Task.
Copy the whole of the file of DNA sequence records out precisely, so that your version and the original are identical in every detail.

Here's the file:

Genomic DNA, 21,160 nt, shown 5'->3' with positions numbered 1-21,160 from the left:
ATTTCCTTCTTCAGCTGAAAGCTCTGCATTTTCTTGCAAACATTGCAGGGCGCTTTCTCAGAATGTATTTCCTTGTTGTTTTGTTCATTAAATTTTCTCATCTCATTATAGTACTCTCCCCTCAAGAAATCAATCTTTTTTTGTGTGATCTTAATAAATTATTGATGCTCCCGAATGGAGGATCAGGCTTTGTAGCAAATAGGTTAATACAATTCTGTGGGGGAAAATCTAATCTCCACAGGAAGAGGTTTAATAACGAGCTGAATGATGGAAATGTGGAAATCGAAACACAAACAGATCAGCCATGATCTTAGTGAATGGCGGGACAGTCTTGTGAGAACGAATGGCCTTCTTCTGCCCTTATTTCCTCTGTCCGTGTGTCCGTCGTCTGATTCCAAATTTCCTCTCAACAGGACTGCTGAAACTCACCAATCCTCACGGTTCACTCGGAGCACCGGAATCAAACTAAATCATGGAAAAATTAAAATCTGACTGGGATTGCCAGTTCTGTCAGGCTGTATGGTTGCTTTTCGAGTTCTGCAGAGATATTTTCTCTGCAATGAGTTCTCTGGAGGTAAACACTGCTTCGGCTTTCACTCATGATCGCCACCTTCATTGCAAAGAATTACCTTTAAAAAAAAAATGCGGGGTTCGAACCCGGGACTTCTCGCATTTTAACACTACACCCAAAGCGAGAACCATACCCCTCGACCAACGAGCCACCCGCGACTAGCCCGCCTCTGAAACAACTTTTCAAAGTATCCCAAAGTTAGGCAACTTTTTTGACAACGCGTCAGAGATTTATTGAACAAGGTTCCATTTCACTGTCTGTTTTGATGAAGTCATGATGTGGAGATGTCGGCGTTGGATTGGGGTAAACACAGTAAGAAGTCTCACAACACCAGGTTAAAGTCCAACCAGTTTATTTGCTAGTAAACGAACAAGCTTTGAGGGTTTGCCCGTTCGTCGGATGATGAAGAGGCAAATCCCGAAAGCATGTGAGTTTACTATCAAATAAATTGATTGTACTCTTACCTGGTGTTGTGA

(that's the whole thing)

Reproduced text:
Genomic DNA, 21,160 nt, shown 5'->3' with positions numbered 1-21,160 from the left:
ATTTCCTTCTTCAGCTGAAAGCTCTGCATTTTCTTGCAAACATTGCAGGGCGCTTTCTCAGAATGTATTTCCTTGTTGTTTTGTTCATTAAATTTTCTCATCTCATTATAGTACTCTCCCCTCAAGAAATCAATCTTTTTTTGTGTGATCTTAATAAATTATTGATGCTCCCGAATGGAGGATCAGGCTTTGTAGCAAATAGGTTAATACAATTCTGTGGGGGAAAATCTAATCTCCACAGGAAGAGGTTTAATAACGAGCTGAATGATGGAAATGTGGAAATCGAAACACAAACAGATCAGCCATGATCTTAGTGAATGGCGGGACAGTCTTGTGAGAACGAATGGCCTTCTTCTGCCCTTATTTCCTCTGTCCGTGTGTCCGTCGTCTGATTCCAAATTTCCTCTCAACAGGACTGCTGAAACTCACCAATCCTCACGGTTCACTCGGAGCACCGGAATCAAACTAAATCATGGAAAAATTAAAATCTGACTGGGATTGCCAGTTCTGTCAGGCTGTATGGTTGCTTTTCGAGTTCTGCAGAGATATTTTCTCTGCAATGAGTTCTCTGGAGGTAAACACTGCTTCGGCTTTCACTCATGATCGCCACCTTCATTGCAAAGAATTACCTTTAAAAAAAAAATGCGGGGTTCGAACCCGGGACTTCTCGCATTTTAACACTACACCCAAAGCGAGAACCATACCCCTCGACCAACGAGCCACCCGCGACTAGCCCGCCTCTGAAACAACTTTTCAAAGTATCCCAAAGTTAGGCAACTTTTTTGACAACGCGTCAGAGATTTATTGAACAAGGTTCCATTTCACTGTCTGTTTTGATGAAGTCATGATGTGGAGATGTCGGCGTTGGATTGGGGTAAACACAGTAAGAAGTCTCACAACACCAGGTTAAAGTCCAACCAGTTTATTTGCTAGTAAACGAACAAGCTTTGAGGGTTTGCCCGTTCGTCGGATGATGAAGAGGCAAATCCCGAAAGCATGTGAGTTTACTATCAAATAAATTGATTGTACTCTTACCTGGTGTTGTGA